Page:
Organisations walk the fine invisible lines of financial stability, profitability, creating room for future investment and strive laboriously as well to keep the present crop of employees ticking productively. It is indeed a jugglery that demands attention to minute details similar to “not taking one’s eye off the ball”; lack of mechanism for an early detection of likely failing operational intricacies on an ongoing basis can become counterproductive or derail the progress in no time.

Secondly, the sense and sensibilities administered through corporate policies and the methods adapted to execute them completes the graph, triggering further reasons for separations in general and may likely to expand to alarming levels as a direct correlation to the intensity each individual is subjected to.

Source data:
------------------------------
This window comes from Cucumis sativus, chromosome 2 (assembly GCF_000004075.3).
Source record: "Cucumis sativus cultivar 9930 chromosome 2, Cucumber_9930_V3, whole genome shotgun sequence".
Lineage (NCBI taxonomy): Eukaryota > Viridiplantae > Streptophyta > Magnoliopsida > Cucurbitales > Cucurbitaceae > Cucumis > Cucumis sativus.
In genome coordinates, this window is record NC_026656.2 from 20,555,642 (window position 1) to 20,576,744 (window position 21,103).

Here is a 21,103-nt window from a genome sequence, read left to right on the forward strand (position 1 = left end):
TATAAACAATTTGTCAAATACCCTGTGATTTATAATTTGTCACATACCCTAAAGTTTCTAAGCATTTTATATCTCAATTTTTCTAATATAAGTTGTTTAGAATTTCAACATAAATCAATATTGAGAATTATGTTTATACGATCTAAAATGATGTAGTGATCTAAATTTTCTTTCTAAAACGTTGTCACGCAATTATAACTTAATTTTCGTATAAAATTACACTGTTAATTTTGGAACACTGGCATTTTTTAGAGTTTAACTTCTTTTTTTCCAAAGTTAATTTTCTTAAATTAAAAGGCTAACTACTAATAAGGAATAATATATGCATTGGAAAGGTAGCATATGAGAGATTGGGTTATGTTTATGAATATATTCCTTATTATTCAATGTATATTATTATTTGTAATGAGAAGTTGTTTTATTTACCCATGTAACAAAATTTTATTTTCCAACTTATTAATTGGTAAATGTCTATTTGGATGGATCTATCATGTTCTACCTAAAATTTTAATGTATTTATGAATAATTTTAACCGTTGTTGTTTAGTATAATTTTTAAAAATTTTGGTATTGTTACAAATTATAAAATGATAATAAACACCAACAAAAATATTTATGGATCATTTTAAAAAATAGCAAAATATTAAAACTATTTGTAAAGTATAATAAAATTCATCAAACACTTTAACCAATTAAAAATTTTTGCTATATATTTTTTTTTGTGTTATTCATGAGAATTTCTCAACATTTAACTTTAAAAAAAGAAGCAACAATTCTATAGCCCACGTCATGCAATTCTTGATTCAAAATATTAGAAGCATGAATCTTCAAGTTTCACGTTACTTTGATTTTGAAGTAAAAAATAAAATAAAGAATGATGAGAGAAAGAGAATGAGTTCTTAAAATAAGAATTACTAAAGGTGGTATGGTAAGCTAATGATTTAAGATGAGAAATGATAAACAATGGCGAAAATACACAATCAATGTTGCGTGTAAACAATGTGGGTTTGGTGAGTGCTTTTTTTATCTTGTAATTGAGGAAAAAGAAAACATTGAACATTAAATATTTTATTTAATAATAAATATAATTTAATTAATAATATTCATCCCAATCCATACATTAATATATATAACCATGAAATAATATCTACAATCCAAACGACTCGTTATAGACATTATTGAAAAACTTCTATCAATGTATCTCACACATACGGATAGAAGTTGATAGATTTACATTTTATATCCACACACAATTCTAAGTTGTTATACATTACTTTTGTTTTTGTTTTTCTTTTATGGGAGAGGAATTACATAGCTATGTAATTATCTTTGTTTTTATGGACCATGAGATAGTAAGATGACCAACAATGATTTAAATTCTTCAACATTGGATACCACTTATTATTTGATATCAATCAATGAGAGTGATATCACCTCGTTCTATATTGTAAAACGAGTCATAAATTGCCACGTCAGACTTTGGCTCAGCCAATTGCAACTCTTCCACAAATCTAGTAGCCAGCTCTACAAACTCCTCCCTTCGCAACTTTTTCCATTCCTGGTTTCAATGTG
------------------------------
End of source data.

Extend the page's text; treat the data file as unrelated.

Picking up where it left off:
Third factor, that largely deals with human perceptions, a bundle of indefinable idiosyncratic elements by any scientific equations. Those who belong to this group demonstrate more or less no strong evidence of any influencing reasons for separations. They just do it and attribute reasons on being confronted, thereafter.

It is a challenge to define programmes that will effectively cater to all these multi-faceted dimensions. The approach — there are three critical components that render a comprehensive organisational effectiveness to any human capital retention programme.

Financial security

Compatible to logical presentation and competent to battle unreasonable expectations. Business competitiveness vs. profitability vs. affordability vies with each other in an unsettling wave of events. Though, a progressive compensation programme that offers scope for “true” recognition of individual value, qualitatively and quantitatively, pre-empts and slows down separations compared to absence of such scalable programmes.